Kevin Cupp


With the recent line of iMac and MacBook Air updates, there has been much discussion over what’s the perfect hardware setup. Can you live on just a MacBook Air? Or would you want an iMac to accompany it? How about just a maxed-out MacBook Pro? Should you even consider a Mac Pro?

Personally, I’m happy with my maxed-out, mid-2010 Core i7 MacBook Pro. I’ve upgraded the RAM to 8GB1, but what I consider to be the most important upgrade is replacing the hard drive with an SSD.

If you’re curious about how your computing experience would be different on an SSD, imagine this: click something, or open a document or an application, and not have to wait. Here’s a nonscientific2, nonexact benchmark of applications who popularly hog time during launch running on an SSD:

  • Photoshop: 2.5 seconds
  • Final Cut Pro: 4 seconds
  • Firefox: < 1 second3

Regular applications launch nearly instantaneous, and the general responsiveness of the computer is dream-like, it’s still hard for me to believe after 6 months. Installing an SSD is the most effective performance upgrade you can perform since you are replacing the biggest speed bottleneck of your computer.

A frequently cited con of SSDs is the capacity issue4. Curmudgeony people typically use this excuse to discount SSDs entirely, but I’ve actually enjoyed purging data. Music was the biggest offender for me, but now with services like Rdio, I’m fine leaving my music stored externally at home. And with less stored locally, the less I have to worry about replacing if something happens to my MacBook Pro5, or if I want to swtich to a new computer. Having a slow hard disk so that I can store copious amounts of things I hardly ever need or look at isn’t worth the lag.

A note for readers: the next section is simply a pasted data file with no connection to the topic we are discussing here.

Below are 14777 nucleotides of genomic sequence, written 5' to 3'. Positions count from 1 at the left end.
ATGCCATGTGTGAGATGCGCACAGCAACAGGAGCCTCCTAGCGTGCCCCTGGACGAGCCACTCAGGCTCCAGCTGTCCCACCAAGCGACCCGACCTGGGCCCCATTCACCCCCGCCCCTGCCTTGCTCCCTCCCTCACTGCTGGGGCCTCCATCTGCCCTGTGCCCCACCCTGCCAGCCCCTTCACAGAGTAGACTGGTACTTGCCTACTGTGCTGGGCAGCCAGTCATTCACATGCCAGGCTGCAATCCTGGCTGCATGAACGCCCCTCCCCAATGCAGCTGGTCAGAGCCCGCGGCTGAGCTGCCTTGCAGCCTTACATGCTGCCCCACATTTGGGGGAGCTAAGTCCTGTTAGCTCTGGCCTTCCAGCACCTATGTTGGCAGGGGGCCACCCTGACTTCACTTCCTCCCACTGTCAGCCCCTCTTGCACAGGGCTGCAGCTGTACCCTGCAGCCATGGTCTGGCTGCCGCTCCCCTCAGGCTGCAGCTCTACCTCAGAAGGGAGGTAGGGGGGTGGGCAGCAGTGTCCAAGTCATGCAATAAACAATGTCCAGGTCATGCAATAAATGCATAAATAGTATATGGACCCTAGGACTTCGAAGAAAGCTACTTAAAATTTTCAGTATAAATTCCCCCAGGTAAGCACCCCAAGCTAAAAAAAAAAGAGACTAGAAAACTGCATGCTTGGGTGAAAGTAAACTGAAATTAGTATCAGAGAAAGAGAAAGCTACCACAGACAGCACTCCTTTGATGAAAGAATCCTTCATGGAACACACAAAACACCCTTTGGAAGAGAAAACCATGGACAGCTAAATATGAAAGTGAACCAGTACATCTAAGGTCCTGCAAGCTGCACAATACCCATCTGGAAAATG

Now, which SSD? I prefer OWC’s Mercury Extreme Pro drives, simply because the reviews and benchmarks were impressive, and OWC hardware has never failed me. You can even buy kits to replace your Mac’s optical drive slot with another hard drive for those who need the extra storage.

So once you decide which Mac is right for you, do yourself a favor and get an upgrade that counts. Once you go SSD, you don’t go back.

  1. Firefox can be open ALL DAY now!
  2. Me counting Mississippily.
  3. Test was done with Firefox 4 which does has significant speed improvements, but I remember Firefox 3 still launching within a second or so.
  4. That is, if you want a ~500GB SSD or a capacity considered good by today's standards, prepare to spend up to $1000.
  5. Not in terms of replacing data that wasn't backed up, but just having to replace things period. The less I have to put back, the quicker I can get back up and running. I use SuperDuper of course to create drive clones, but that's not as portable across different Mac models.